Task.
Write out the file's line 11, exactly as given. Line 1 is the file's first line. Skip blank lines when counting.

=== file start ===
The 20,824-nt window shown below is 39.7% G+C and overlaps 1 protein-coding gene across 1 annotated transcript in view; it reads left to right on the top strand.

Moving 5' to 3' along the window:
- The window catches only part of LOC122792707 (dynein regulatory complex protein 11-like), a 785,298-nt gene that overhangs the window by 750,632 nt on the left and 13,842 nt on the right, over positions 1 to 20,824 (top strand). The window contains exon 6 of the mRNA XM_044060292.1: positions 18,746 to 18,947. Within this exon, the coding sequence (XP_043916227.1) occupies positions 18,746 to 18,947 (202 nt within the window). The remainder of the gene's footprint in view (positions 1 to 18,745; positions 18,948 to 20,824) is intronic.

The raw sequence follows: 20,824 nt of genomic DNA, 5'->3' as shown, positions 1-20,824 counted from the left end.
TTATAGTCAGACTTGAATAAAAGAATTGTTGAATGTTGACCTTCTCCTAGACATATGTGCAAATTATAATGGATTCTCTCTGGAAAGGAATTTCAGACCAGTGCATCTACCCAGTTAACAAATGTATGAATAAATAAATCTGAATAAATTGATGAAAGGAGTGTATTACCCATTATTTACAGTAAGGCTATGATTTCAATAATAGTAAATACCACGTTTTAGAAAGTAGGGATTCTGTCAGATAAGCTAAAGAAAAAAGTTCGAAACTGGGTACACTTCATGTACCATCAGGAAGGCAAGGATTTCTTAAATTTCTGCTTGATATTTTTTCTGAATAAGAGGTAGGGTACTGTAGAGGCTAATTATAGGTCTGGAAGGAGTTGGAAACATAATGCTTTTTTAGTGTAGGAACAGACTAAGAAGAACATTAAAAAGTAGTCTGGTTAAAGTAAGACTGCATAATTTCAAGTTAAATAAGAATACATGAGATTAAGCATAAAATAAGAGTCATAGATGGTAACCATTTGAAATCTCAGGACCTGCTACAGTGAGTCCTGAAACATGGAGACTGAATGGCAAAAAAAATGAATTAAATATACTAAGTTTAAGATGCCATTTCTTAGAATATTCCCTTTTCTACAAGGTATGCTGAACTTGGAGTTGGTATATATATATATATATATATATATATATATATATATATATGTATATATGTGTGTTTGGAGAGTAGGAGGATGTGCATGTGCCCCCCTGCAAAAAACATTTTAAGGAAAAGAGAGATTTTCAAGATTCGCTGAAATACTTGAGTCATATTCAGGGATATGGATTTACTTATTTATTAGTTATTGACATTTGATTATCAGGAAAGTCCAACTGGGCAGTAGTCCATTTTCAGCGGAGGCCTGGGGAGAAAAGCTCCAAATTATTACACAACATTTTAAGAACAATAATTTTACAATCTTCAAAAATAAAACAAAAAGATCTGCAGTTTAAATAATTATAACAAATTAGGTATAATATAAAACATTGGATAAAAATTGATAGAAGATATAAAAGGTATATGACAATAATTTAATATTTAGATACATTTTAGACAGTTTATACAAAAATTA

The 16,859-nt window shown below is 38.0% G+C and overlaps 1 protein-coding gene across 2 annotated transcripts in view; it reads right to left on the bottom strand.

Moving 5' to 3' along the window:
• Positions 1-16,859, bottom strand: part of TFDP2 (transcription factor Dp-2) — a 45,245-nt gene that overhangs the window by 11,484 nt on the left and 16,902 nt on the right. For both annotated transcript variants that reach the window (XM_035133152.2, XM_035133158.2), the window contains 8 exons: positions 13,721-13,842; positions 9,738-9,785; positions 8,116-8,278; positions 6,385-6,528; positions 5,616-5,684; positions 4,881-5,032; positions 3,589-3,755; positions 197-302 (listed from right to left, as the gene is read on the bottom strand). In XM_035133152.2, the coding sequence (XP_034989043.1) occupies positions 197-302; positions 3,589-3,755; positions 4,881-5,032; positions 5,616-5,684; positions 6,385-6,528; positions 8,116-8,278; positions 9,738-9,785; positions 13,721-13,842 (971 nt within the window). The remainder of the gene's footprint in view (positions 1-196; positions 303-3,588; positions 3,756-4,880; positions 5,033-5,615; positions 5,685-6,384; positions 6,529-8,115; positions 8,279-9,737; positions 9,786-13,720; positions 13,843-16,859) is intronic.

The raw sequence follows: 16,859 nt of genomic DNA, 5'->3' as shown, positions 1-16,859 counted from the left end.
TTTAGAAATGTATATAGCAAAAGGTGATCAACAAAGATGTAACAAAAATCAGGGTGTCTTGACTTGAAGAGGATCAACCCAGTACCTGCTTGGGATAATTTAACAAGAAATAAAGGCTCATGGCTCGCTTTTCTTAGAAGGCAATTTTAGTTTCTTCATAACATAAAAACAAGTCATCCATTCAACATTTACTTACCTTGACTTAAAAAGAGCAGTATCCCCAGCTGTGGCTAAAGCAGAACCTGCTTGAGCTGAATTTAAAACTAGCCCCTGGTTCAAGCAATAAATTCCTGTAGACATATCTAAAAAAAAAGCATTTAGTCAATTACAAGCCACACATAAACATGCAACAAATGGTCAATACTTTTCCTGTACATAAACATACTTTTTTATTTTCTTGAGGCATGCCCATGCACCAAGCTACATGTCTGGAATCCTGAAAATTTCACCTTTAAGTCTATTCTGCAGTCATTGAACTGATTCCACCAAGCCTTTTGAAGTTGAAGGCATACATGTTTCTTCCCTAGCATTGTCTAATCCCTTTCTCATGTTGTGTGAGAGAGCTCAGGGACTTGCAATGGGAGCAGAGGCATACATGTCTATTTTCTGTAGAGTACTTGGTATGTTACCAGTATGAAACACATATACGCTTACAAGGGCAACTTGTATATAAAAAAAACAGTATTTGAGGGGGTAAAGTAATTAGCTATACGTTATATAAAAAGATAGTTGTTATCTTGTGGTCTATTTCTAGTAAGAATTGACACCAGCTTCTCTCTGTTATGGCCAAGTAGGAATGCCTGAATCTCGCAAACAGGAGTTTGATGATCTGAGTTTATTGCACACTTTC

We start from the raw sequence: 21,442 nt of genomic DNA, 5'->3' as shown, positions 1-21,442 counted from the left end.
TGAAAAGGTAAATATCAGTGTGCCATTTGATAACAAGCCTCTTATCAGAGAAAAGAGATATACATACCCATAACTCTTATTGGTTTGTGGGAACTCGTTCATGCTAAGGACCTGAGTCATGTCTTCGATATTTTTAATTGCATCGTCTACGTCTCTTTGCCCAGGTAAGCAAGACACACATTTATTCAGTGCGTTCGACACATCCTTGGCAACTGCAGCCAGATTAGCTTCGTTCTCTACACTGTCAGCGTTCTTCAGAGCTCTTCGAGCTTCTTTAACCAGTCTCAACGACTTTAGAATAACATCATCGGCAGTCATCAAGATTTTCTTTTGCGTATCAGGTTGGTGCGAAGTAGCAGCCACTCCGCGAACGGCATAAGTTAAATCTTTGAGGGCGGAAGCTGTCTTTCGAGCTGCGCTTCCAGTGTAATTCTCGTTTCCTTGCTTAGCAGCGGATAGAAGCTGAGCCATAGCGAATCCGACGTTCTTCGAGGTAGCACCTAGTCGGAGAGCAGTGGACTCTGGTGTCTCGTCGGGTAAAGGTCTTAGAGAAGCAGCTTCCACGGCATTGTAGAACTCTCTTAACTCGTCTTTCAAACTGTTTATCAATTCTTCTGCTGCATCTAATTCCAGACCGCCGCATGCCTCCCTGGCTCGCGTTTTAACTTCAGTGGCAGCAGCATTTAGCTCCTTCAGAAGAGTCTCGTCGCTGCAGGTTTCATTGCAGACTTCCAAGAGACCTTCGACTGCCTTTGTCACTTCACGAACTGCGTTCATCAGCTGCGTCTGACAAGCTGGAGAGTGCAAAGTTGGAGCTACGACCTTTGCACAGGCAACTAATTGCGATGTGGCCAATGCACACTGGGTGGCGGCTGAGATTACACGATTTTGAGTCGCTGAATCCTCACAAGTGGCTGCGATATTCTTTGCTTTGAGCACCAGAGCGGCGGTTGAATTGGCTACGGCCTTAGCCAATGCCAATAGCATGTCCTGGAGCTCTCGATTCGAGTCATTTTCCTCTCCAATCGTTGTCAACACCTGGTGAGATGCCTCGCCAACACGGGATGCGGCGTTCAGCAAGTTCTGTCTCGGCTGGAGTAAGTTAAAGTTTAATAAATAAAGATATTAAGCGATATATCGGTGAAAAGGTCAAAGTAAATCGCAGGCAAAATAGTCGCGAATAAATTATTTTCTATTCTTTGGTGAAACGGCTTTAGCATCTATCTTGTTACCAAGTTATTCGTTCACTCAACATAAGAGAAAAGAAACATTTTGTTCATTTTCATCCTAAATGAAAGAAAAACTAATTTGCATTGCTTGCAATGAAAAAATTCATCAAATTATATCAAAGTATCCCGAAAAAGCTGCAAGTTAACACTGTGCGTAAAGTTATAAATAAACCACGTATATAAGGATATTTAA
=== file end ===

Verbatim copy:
We start from the raw sequence: 21,442 nt of genomic DNA, 5'->3' as shown, positions 1-21,442 counted from the left end.